Traveling waves have been observed very early in electrophysiological research (Adrian and Matthews, 1934; Petsche and Marko, 1955; Hughes, 1995) and have been documented on all levels of measurements, including the synaptic level (Williams, 1992; Wu et al., 2008; Nadasdy, 2009), the local field potential recorded from microelectrodes in animals and humans (Rubino et al., 2006; Takahashi et al., 2011; Nauhaus et al., 2012), the ECoG, EEG, and MEG (Freeman and Barrie, 2000; Alexander et al., 2013) in a large variety of studies focussing, e.g., on sensory encoding processes (Ermentrout and Kleinfeld, 2001; Dong and Olson, 2008), information transfer between cortical regions (Rubino et al., 2006) and methodological aspects (Alexander et al., 2006; Hallatschek, 2010). They have been observed in the ongoing EEG (Bahramisharif et al., 2013), in evoked potentials (Alexander et al., 2006, 2013; Klimesch et al., 2007a), in the flicker induced steady state evoked potential (Silberstein et al., 1990; Burkitt et al., 2000), and in the sleep EEG (Massimini et al., 2004). The physiological process underlying traveling waves represents a crucial feature for theories on encoding (Nadasdy, 2010) and for brain theories describing the functional interplay between different neuronal networks (Nunez, 2000; Nunez and Srinivasan, 2014). The most general finding is that traveling waves are ubiquitous in the ongoing EEG, but occur intermittently in episodes (Patten et al., 2012). A special and important phenomenon are evoked traveling waves (Alexander et al., 2006, 2009; Klimesch et al., 2007a) because they link the ongoing EEG with properties of the event-related potential (ERP). In a study, focusing on the within trial spatial phase distribution, Alexander et al. (2013) have demonstrated that the trial averages of traveling waves reproduced the topography of ERPs. Particularly interesting is the observation that topographical latency differences of the P1 component can be described in terms of an evoked traveling alpha wave with a posterior lateral to medial traveling movement in lexical and semantic decision tasks (Klimesch et al., 2007a; Fellinger et al., 2012; Zauner et al., 2014). This means that the phase topography of evoked alpha, but not that of other EEG frequencies, (Gruber et al., 2005; Klimesch et al., 2007a) coincides with the topography of the P1 components. Since the pioneering work of Berger (1929), alpha waves are known as an important phenomenon of the ongoing EEG. An interesting question, arising from these observations is which processes underlie the transition from an ongoing to an evoked traveling wave. This is the question, we ask in the present study.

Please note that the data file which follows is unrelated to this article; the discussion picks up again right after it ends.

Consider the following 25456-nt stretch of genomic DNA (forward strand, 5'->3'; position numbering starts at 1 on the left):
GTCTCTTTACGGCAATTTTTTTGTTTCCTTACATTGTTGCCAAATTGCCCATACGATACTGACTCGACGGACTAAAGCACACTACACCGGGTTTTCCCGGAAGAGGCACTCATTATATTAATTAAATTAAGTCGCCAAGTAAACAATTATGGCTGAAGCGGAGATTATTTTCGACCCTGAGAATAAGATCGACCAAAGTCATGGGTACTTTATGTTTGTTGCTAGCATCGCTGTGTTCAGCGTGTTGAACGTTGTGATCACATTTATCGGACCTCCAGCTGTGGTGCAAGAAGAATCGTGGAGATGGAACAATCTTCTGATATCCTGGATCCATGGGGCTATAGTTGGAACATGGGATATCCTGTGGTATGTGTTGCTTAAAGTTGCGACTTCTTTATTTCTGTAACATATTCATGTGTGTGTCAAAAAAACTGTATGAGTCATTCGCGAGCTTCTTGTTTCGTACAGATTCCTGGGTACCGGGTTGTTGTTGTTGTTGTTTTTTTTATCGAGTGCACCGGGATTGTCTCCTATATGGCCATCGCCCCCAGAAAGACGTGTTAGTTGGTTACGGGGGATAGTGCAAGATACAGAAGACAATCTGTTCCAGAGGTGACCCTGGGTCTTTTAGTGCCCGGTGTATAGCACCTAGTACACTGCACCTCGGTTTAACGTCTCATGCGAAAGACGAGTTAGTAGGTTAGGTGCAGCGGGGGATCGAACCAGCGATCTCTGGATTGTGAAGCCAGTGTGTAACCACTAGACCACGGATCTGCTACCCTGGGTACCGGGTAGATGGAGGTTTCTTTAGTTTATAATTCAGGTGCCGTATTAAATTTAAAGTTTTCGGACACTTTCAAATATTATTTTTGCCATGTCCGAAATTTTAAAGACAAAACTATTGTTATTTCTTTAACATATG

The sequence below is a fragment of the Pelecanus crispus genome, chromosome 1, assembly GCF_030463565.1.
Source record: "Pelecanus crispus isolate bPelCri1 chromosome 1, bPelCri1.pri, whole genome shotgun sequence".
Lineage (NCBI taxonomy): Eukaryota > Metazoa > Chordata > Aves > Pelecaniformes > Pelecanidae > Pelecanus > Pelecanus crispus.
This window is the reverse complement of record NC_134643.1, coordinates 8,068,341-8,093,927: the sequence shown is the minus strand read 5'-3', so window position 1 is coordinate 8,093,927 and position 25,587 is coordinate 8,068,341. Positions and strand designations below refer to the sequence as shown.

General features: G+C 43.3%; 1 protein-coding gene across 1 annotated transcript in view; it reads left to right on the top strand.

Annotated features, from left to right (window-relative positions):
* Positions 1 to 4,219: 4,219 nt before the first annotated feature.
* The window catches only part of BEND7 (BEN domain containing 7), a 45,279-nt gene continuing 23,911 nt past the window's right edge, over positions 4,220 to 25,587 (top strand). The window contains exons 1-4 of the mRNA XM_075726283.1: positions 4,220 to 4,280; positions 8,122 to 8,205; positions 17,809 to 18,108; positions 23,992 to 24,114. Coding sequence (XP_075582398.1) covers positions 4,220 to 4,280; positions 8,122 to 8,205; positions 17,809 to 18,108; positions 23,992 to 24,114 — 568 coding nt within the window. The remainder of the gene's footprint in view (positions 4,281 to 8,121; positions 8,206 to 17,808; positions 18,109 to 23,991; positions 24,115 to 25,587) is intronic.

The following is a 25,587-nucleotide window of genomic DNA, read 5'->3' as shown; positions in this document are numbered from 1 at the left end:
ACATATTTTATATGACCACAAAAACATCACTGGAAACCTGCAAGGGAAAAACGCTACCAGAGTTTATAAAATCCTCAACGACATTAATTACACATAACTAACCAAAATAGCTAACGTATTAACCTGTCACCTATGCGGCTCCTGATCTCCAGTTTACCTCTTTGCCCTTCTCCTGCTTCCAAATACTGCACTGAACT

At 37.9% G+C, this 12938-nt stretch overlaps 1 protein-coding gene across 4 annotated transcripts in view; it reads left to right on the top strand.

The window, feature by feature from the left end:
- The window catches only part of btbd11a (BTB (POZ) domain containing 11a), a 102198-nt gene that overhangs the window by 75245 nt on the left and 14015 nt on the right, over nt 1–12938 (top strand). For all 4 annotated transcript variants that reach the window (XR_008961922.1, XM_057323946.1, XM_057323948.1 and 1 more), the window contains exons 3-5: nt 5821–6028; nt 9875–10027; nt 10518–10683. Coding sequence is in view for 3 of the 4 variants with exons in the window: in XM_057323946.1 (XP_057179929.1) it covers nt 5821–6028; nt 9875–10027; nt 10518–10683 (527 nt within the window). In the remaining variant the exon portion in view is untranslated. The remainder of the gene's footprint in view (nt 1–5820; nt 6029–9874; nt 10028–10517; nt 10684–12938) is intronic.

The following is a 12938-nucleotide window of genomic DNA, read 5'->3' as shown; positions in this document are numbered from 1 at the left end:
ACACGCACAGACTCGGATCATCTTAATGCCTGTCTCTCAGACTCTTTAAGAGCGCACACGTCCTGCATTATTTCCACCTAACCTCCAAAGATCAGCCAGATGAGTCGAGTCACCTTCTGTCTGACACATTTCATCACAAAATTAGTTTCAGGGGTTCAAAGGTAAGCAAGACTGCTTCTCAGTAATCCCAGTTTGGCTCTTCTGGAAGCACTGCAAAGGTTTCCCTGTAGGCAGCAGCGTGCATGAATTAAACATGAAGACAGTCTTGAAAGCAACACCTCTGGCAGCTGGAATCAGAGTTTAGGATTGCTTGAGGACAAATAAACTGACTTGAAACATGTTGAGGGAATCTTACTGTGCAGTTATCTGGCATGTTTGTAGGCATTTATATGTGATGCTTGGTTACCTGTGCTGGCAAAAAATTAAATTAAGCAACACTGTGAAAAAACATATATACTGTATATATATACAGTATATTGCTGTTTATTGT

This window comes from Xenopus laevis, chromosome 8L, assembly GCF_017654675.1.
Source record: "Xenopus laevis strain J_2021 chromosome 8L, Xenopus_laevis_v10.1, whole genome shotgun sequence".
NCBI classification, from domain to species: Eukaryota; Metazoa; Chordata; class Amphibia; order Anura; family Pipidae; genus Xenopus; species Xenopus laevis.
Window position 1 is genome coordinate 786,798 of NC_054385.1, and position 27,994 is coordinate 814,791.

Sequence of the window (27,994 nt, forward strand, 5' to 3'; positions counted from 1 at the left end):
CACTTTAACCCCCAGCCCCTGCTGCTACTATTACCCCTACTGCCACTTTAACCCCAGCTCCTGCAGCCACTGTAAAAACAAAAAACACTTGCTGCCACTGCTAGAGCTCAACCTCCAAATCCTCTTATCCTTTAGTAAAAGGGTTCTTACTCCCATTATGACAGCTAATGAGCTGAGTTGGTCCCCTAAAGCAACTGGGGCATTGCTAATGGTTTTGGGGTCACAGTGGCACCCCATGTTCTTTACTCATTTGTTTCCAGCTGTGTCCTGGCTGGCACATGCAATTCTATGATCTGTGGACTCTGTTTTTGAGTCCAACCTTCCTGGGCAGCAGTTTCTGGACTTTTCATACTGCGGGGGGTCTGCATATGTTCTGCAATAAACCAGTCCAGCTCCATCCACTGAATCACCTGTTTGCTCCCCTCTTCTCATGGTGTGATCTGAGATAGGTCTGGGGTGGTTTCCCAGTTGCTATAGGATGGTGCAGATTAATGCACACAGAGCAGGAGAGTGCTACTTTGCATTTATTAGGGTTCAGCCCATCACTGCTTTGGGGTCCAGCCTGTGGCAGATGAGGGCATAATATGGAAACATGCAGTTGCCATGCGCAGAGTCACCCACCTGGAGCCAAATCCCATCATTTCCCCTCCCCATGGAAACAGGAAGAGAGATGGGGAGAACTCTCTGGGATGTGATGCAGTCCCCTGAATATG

A simple method for detecting an evoked traveling wave is based on two requirements. First, an evoked component must exhibit a spatiotemporal distribution that allows for determining a leading and trailing electrode site. Second, the evoked component must have a dominant frequency characteristic within a typical frequency range (such as e.g., alpha). The P1 component fulfills these requirements. Several studies have shown that the P1 has a typical spatiotemporal distribution and a characteristic frequency in the alpha frequency range (Gruber et al., 2005; Klimesch et al., 2007b; Fellinger et al., 2012). The leading site is that site with the shortest P1 latency, whereas the trailing site is that with the longest P1 latency. An evoked traveling wave has – by definition – a clear onset of traveling movement peri- or poststimulus.